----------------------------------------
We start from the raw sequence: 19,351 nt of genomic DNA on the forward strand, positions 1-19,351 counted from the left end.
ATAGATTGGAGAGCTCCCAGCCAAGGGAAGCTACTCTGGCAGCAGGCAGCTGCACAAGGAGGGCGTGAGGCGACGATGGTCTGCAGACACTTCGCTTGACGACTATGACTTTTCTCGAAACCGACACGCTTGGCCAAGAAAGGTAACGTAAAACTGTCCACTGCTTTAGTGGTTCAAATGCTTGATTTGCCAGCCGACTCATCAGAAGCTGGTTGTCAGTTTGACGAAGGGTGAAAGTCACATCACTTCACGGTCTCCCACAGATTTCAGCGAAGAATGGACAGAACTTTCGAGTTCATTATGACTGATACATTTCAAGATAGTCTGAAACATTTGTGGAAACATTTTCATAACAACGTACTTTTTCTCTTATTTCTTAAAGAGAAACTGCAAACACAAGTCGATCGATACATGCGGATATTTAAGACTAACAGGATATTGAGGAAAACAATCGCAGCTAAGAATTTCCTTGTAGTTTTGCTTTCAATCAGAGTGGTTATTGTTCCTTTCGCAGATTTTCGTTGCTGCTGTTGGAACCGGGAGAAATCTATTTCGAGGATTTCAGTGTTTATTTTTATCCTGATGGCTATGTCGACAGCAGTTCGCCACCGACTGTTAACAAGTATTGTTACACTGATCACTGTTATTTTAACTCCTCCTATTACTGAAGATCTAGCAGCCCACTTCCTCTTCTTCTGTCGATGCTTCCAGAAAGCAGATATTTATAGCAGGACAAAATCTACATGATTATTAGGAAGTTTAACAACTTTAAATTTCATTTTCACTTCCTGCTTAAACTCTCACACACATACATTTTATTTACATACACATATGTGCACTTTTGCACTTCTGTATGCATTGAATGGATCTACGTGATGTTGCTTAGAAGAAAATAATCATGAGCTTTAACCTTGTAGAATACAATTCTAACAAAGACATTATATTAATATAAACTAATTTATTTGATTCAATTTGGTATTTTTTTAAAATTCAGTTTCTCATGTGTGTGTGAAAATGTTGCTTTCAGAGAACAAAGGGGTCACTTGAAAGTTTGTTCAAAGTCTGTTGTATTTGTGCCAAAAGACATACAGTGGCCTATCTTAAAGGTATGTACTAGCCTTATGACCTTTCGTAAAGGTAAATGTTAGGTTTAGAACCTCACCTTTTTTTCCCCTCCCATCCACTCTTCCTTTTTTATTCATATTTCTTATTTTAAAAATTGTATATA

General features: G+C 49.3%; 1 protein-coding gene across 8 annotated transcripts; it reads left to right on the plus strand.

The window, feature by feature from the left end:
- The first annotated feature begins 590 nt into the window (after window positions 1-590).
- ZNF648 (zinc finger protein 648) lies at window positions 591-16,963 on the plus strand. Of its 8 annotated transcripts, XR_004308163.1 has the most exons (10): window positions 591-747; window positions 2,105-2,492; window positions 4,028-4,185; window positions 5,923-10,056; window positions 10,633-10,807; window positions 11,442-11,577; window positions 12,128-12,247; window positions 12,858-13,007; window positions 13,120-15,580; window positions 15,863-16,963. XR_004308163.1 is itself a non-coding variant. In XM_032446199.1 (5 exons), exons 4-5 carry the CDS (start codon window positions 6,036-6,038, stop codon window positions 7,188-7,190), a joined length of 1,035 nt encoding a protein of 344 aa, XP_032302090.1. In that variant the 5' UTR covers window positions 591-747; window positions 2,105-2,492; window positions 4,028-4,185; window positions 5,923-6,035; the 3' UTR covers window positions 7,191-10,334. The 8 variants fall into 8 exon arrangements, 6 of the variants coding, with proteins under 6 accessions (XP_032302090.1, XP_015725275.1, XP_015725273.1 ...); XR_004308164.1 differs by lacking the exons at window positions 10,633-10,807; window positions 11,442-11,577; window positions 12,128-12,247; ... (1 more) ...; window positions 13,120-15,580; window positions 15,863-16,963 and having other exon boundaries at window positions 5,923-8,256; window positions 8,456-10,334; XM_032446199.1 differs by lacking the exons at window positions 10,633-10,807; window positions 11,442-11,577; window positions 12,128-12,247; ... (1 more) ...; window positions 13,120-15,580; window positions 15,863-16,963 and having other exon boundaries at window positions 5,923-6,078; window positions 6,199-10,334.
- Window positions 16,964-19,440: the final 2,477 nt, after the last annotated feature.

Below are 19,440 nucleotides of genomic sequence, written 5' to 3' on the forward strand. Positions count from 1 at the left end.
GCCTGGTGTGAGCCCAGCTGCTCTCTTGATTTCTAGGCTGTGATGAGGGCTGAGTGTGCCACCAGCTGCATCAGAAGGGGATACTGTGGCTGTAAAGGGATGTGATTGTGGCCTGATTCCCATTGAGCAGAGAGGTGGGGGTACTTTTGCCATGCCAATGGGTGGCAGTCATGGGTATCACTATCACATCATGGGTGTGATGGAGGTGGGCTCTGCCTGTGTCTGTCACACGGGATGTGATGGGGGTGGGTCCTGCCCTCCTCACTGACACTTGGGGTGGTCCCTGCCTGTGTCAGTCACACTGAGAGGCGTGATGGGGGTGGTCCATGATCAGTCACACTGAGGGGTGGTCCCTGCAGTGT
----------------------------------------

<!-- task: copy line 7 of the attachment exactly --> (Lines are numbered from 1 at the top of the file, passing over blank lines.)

- Window positions 16,964-19,440: the final 2,477 nt, after the last annotated feature.